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Wildlife Dos and Don’ts

If you’ve found injured or orphaned wildlife, call the VBSPCA Wildlife Referral line at 757-263-4762 for assistance. You may also use the following dos and don’ts to determine if and when you need to intervene.

PRINTABLE WILDLIFE DOS AND DON’TS GRAPHIC

When to help:

  • If you find an orphaned baby animal that is not fully covered with feathers/fur or has pink skin showing through, this animal needs to be rescued. Never leave a sick or injured animal exposed in the yard. Get them inside to safety and get help.
  • If you find an injured or orphaned animal and there are predators or other immediate dangers present, this animal needs help. Predators include cats, dogs, crows, blue jays (or other omnivorous birds), unsupervised children, etc. Examples of immediate danger also include animals near a road or water. Move the animal to safety first, then watch to see if it is okay or in need of rescue.
  • An animal needs to be rescued quickly when there is visible blood or other obvious signs of trauma. Also, the presence of flies or fly eggs means there is blood or infection.
  • Any wildlife that is injured is in need of assistance, please call our referral hotline. Our volunteers will guide you through the next steps and can provide you with resources for seeking care for wildlife if needed.

If it’s been determined that help is needed, adhere to the following stabilization instructions to give wildlife the best environment for temporary care:

  • Place the animal in a small box. Make sure that the box has adequate ventilation by punching small air holes in the top before placing the animal inside. Line the box with a hand towel or clean rag (do not use paper towels), and place the secured box (tape the top if necessary) in a warm, dry, dark, and quiet location away from people and pets.
  • Avoid constantly checking on the animal. Stress can be detrimental to their health and can cause further injury.
  • Please follow common-sense precautions for your own safety, such as washing your hands thoroughly after handling wildlife.
  • Many people are afraid to handle wildlife, even tiny babies. If you are nervous, gently drop a cloth over the baby and gently scoop him up. Take any other precautions as necessary for personal protection.

What Not to Do:

  • NEVER Provide Food or Water. Feeding an injured, cold, or dehydrated animal can cause serious medical complications, including death. Please do not try to give food or water unless you are instructed to do so by a wildlife rehabilitator.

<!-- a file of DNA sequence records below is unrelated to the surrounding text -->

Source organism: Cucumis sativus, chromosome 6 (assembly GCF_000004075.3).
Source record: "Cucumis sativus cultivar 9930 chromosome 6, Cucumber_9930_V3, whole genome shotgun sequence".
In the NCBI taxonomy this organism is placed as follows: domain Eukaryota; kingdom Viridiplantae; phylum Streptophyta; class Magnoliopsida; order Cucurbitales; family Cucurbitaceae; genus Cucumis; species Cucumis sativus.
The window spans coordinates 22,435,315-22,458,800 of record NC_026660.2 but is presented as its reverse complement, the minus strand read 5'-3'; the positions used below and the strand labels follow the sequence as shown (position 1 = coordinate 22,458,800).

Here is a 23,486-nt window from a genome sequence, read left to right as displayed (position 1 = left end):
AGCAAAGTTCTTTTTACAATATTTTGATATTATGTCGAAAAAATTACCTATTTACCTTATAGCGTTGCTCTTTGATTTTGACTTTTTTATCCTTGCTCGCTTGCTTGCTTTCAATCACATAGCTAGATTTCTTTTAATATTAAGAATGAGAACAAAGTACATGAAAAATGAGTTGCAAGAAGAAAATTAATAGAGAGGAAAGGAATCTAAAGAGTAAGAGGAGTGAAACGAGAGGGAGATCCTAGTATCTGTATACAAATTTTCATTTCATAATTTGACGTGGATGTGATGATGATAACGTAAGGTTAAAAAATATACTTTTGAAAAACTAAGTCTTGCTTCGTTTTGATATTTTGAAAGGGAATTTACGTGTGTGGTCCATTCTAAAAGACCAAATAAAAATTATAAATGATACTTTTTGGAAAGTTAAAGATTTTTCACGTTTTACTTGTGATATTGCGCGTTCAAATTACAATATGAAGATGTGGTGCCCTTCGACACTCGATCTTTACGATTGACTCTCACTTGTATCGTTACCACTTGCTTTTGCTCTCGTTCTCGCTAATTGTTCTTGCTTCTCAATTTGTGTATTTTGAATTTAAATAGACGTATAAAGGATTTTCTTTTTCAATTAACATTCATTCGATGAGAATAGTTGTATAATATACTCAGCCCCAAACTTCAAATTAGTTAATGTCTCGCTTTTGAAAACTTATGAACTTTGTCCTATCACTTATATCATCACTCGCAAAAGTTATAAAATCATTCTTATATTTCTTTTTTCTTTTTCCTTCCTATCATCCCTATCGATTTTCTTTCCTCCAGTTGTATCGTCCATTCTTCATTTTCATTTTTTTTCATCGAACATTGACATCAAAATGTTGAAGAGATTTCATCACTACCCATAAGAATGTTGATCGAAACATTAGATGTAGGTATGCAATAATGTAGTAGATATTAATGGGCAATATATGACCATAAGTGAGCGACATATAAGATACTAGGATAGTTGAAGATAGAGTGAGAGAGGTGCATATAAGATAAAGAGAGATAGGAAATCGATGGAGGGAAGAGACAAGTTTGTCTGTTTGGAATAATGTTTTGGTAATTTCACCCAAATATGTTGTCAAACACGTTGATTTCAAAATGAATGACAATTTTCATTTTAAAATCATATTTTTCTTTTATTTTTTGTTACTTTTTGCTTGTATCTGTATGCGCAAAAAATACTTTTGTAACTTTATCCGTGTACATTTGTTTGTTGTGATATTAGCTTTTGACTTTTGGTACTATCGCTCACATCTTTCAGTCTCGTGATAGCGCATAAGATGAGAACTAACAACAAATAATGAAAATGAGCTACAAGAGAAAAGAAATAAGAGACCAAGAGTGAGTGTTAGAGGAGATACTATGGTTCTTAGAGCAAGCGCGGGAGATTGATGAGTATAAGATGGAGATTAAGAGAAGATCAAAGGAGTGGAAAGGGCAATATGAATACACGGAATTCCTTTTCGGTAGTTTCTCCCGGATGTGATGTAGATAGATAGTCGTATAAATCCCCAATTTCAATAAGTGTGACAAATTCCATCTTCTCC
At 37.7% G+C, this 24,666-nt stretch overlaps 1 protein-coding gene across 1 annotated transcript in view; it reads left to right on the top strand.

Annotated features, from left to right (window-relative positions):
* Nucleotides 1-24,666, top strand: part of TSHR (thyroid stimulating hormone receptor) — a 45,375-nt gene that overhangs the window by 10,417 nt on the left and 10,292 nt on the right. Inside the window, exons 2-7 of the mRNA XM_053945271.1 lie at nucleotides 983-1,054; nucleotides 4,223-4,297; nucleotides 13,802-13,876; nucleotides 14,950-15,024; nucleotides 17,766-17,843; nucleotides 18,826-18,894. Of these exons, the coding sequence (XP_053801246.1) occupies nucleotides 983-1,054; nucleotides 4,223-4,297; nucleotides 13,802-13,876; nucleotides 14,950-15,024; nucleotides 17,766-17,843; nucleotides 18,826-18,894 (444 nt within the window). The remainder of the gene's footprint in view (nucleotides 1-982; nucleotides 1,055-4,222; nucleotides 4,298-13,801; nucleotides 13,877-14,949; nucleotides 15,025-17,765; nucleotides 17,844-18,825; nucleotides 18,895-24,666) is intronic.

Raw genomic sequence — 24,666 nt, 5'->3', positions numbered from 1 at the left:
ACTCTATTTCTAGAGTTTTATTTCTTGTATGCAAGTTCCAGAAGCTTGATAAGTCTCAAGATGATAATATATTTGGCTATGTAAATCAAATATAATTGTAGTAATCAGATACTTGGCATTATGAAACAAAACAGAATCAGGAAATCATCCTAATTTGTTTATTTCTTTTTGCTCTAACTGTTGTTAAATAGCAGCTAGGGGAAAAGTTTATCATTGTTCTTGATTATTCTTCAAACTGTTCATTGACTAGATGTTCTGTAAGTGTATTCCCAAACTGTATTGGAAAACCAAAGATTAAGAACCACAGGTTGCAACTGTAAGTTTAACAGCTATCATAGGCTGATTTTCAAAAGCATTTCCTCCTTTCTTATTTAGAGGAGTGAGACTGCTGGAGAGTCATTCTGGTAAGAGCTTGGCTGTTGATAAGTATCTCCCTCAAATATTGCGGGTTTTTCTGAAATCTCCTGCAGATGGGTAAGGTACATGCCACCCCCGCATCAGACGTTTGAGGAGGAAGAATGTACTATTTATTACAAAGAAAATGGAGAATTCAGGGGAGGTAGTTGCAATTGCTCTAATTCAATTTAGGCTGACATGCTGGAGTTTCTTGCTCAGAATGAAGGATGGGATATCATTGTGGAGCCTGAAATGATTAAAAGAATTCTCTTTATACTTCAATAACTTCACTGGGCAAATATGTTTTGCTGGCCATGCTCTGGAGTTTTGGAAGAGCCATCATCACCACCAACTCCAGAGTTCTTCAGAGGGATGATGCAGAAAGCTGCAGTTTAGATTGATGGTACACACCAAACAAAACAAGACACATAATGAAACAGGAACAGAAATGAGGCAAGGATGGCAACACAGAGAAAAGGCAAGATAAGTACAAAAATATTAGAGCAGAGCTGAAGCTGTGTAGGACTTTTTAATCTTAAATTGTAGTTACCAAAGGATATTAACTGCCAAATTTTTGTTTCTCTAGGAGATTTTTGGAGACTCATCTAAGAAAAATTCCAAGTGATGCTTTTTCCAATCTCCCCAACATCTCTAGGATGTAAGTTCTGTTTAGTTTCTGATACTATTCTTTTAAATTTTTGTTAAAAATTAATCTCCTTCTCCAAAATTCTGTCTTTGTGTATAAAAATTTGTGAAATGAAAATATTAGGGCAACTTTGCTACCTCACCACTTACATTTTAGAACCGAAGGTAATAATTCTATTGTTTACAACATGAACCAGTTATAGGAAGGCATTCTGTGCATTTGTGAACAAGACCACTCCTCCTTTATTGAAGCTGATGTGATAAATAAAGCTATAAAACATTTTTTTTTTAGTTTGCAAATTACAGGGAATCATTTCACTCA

• Do Not DIY. While it may be tempting to search online, not all information is created equal. Please do not be tempted to “do-it-yourself” with wildlife care and treatment. Wildlife has very special needs and require more than good intentions.
  • Do Not Treat Wildlife as Pets. Never consider keeping wildlife as a pet! Not only is it illegal, it is also cruel. This can cause wildlife to depend on humans and not learn how to fend for themselves, reducing chances of survival in the wild and increasing the likelihood of being harmed by other humans and/or roadways. All local wildlife is protected by the Virginia Department of Game and Inland Fisheries, and birds are also protected by the U.S. Fish and Wildlife Service.
  • Do Not Delay. Please get the animal to professional help right away. Time is critical, and even a delay of an hour can prevent wildlife from being saved. Follow stabilization information for immediate care and then transport the wildlife as soon as possible.
  • Do Not Handle Wildlife More Than Necessary. Excess handling of wildlife may cause further injury, as well as creating extra stress on them. Creating undue stress also includes repeatedly “checking” on wildlife unnecessarily. This can be more difficult when children are around and want to help. Teaching children to be kind to wildlife is a wonderful thing; however, it is very important to the wellbeing of wildlife to reduce as much stress as possible and keep wildlife in a quiet, dark space. Stress can be fatal in some cases, so reducing human sights and sounds is best.

 

For more information, please visit vbspca.com/wildlife